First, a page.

Counselling Theory & Practice

Inside Love

There are many kinds of love which are induced by a varied collection of motives. Romantic love is probably the most intricate of them all, and there are many reasons for that. First, romantic love does not seem to follow many of our decision-making rules: you can fall in love with anyone, at anytime, and without any precedents. »

Inside Loneliness

To some people being alone, well for a short while in any case, is like living in heaven – away from the constant demands of the kids, away from a thoughtless or nagging partner, away from the hustle and bustle of work or city life. Sooner or later though, reality kicks in and ironically they pine for the company and closeness of another human being. »

Inside Influence

Influence is a governing concept in any decision-making process, relationship and ultimately, behavioural response. It is also the raw material for the production of concepts such as power, persuasion, attraction, and many others which are highly relevant in our daily lives. »

Inside Fear

Myrmecophobia, phalacrophobia, hobophobia, acrophobia, pentheraphobia, hypengyophobia, venustraphobia, ailurophobia, gamophobia, ophidiophobia, arachnophobia, hydrophobia, alektorophobia, philophobia, logophobia and testophobia*. Do you have these symptoms for any of these? If you do, you are likely to be a normal human. »

Inside Anger

It is Friday. You woke up, went to the kitchen, and poured some orange juice into a glass. Your week has been very productive so far, and today’s weather is particularly conducive to a good mood. To enhance that positivity, tomorrow the weekend will begin and you have some interesting travelling plans. »

Therapeutic and Counselling Groups

The main purpose of all counselling and therapeutic endeavours is to bring about change. When a person joins a counselling group, it is usually to learn new ways of being, interrelating, and interacting. In a therapeutic small group the specific goals for each member can be varied but would include the expectation that change will occur (Conyne, 1997b). »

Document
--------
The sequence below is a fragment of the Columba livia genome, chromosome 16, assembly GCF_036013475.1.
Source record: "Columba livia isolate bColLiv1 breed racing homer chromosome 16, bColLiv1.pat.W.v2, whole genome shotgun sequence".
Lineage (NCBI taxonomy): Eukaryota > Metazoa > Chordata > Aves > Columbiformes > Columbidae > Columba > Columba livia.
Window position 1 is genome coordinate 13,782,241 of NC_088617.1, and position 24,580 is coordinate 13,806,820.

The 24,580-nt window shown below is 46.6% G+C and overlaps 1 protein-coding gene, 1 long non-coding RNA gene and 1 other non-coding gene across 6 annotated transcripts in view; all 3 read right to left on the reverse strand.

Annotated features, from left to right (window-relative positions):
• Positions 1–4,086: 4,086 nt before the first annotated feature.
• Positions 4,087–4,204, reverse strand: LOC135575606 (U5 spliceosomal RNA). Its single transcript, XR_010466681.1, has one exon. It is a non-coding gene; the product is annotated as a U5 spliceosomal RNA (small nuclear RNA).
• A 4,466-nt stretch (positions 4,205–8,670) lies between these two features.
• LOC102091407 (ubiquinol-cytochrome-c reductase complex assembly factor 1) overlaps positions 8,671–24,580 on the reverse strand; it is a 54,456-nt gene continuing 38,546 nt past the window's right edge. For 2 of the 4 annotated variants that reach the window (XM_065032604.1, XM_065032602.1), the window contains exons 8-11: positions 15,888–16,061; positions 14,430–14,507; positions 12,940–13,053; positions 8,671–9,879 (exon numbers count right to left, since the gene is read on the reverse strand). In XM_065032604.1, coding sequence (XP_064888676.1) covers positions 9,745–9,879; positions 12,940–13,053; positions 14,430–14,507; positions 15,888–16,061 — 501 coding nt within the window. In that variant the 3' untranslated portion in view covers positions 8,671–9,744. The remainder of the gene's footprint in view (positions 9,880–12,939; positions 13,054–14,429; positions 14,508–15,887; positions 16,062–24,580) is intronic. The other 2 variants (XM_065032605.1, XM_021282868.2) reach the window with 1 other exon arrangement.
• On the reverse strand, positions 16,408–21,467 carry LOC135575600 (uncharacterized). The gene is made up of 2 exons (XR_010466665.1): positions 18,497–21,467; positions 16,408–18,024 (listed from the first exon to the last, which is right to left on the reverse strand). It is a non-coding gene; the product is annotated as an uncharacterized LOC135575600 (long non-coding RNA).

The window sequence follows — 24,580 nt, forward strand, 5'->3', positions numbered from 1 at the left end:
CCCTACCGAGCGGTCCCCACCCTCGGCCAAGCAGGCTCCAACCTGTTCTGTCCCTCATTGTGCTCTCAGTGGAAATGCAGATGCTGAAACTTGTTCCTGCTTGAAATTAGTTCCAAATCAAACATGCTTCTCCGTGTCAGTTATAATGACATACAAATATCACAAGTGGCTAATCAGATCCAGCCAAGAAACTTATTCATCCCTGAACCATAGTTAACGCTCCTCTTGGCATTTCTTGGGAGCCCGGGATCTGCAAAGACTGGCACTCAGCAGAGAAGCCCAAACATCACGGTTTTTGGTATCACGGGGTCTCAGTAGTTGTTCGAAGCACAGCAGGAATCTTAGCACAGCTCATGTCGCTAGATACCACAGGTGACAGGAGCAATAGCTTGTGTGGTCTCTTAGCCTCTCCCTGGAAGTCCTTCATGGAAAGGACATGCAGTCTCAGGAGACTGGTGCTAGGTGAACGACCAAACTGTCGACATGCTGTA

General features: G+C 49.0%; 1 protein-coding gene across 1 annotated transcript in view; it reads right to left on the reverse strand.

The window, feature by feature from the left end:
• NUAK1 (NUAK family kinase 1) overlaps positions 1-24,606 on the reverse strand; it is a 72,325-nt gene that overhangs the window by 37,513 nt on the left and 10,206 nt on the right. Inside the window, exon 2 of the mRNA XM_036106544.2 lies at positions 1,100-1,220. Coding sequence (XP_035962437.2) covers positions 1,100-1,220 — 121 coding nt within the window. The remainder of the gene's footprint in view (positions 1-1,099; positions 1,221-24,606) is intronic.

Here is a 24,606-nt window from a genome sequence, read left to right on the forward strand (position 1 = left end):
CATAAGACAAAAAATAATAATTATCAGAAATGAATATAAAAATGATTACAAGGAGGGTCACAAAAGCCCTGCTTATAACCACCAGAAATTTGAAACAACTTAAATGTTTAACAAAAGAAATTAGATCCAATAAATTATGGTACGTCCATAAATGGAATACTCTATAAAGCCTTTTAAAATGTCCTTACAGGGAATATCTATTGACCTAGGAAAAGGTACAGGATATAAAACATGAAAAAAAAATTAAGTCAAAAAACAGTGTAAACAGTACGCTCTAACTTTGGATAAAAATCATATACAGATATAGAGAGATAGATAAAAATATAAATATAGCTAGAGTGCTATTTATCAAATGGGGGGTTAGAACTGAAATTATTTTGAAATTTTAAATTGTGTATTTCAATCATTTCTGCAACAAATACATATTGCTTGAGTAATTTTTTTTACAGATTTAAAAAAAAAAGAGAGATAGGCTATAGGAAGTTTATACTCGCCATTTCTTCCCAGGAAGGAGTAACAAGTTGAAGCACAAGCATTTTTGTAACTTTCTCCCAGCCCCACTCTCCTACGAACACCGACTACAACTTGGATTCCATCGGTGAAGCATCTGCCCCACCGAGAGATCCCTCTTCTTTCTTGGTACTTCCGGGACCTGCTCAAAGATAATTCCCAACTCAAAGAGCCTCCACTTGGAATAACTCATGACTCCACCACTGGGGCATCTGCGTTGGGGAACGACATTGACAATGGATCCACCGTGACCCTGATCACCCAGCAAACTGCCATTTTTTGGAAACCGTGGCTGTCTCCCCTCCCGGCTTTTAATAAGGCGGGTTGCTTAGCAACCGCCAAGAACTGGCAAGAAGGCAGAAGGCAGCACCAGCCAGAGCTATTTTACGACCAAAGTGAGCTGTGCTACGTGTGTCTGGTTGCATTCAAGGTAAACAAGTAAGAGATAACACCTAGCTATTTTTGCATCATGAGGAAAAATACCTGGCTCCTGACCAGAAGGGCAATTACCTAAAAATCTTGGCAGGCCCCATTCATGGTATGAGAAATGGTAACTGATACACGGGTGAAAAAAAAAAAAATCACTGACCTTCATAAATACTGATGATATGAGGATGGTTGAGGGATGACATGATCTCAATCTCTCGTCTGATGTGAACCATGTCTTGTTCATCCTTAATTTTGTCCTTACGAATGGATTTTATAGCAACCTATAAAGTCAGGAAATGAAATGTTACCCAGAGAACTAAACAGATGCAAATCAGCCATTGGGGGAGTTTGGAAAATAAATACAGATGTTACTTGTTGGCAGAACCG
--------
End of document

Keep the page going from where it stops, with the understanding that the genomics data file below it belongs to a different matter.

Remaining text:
The Therapeutic Approach in Counselling

In the context of mental health, therapy has vastly changed over time. Long before the scientific approach to the treatment of mental health prevailed, attempts to discover the underpinnings of the human mind produced a wide range of therapies and theories. For many centuries, the therapeutic approach to the human mind was mostly based on supernatural and religious beliefs. »

The Importance of Counselling Supervision

It is widely accepted that all counsellors, whether experienced or just starting out, will benefit from having regular professional supervision. A supervisor acts in a mentoring role, providing emotional support as well as information and guidance. »

Multicultural Counselling

Australia is a land of enormous cultural diversity. Almost one quarter of our population were born in another country, yet most mainstream services mirror only broad Australian values and attitudes. Many of our multicultural clients may prefer to talk with a counsellor from their own cultural background, but often this may not be possible. It is therefore important that as counsellors we are able ... »

Managing Challenging Clients

Within a counselling environment, the need may arise for a counsellor to work with clients who appear resistant to change or unhappy with external assistance. Some clients, who are attending counselling due to a mandated requirement, may resent the fact that they feel coerced into attending. Such clients may cite benefits such as meeting parole conditions or court orders as their only motivation f... »

Intervention in Case Planning

Counsellors are often directly involved in the intervention phase of case planning. A counsellor may in fact be a service provider that a case manager utilises as part of their case plan. This article, however, is not focused on direct, personal interventions (although that is generally the core work of the counsellor), it is focused instead on the intervention processes counsellors can utilise wh... »

Evaluation and Feedback in Supervision

There are two fundamental evaluation dilemmas for the clinical supervisor. Firstly, as a therapist, the clinical supervisor has highly developed skills in providing a non-judgemental, non-directive, and supportive environment for their clients. »

Ending a Counselling Relationship

It's almost a paradox, but the goal of a successful counselling relationship is to, eventually, come to an end! Sometimes therapists and clients build a rewarding relationship and it may be difficult for both to formalise the end of that bond; but nevertheless, it is a vital step to effectively mark the success of the process and move forward. In this article, we will overview the formal ending of... »

Creating a Counsellor Mindset

Diverse values, specialist development, varied experiences, a unique mindset - mix it up and include a touch of interpretation and you have a human being with a social outlook. Leveraging differences between people is a daily necessity of living in societies, and leveraging our own perspective of the world - and others in it - is one of the utmost challenges in pursuing a healthy and balanced life... »

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